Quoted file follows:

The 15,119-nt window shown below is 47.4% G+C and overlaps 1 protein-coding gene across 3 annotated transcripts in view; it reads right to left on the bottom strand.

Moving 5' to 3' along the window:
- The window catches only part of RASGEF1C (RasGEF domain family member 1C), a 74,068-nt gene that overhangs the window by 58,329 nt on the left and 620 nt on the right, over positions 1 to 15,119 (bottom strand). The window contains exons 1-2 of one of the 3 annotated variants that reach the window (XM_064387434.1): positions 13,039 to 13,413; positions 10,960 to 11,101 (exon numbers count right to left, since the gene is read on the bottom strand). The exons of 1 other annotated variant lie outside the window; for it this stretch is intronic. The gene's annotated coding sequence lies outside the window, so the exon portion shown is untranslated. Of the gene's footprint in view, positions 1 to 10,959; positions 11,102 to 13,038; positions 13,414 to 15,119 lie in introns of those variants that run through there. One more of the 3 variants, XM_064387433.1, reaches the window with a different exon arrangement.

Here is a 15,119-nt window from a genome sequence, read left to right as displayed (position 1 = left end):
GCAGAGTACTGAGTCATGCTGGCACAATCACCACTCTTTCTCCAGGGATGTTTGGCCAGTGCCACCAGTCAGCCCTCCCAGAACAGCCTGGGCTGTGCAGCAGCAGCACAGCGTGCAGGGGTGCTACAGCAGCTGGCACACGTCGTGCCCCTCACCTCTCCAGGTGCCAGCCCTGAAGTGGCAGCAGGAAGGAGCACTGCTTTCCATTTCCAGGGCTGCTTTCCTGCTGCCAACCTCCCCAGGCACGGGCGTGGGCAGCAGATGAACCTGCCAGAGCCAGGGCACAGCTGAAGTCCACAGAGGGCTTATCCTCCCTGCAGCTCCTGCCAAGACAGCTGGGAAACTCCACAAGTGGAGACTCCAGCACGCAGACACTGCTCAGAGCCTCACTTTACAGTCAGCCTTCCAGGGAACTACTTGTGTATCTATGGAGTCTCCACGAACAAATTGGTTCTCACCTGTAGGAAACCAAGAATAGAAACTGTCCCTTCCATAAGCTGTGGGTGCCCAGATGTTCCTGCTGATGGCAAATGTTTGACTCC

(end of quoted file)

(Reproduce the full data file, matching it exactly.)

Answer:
The 15,119-nt window shown below is 47.4% G+C and overlaps 1 protein-coding gene across 3 annotated transcripts in view; it reads right to left on the bottom strand.

Moving 5' to 3' along the window:
- The window catches only part of RASGEF1C (RasGEF domain family member 1C), a 74,068-nt gene that overhangs the window by 58,329 nt on the left and 620 nt on the right, over positions 1 to 15,119 (bottom strand). The window contains exons 1-2 of one of the 3 annotated variants that reach the window (XM_064387434.1): positions 13,039 to 13,413; positions 10,960 to 11,101 (exon numbers count right to left, since the gene is read on the bottom strand). The exons of 1 other annotated variant lie outside the window; for it this stretch is intronic. The gene's annotated coding sequence lies outside the window, so the exon portion shown is untranslated. Of the gene's footprint in view, positions 1 to 10,959; positions 11,102 to 13,038; positions 13,414 to 15,119 lie in introns of those variants that run through there. One more of the 3 variants, XM_064387433.1, reaches the window with a different exon arrangement.

Here is a 15,119-nt window from a genome sequence, read left to right as displayed (position 1 = left end):
GCAGAGTACTGAGTCATGCTGGCACAATCACCACTCTTTCTCCAGGGATGTTTGGCCAGTGCCACCAGTCAGCCCTCCCAGAACAGCCTGGGCTGTGCAGCAGCAGCACAGCGTGCAGGGGTGCTACAGCAGCTGGCACACGTCGTGCCCCTCACCTCTCCAGGTGCCAGCCCTGAAGTGGCAGCAGGAAGGAGCACTGCTTTCCATTTCCAGGGCTGCTTTCCTGCTGCCAACCTCCCCAGGCACGGGCGTGGGCAGCAGATGAACCTGCCAGAGCCAGGGCACAGCTGAAGTCCACAGAGGGCTTATCCTCCCTGCAGCTCCTGCCAAGACAGCTGGGAAACTCCACAAGTGGAGACTCCAGCACGCAGACACTGCTCAGAGCCTCACTTTACAGTCAGCCTTCCAGGGAACTACTTGTGTATCTATGGAGTCTCCACGAACAAATTGGTTCTCACCTGTAGGAAACCAAGAATAGAAACTGTCCCTTCCATAAGCTGTGGGTGCCCAGATGTTCCTGCTGATGGCAAATGTTTGACTCC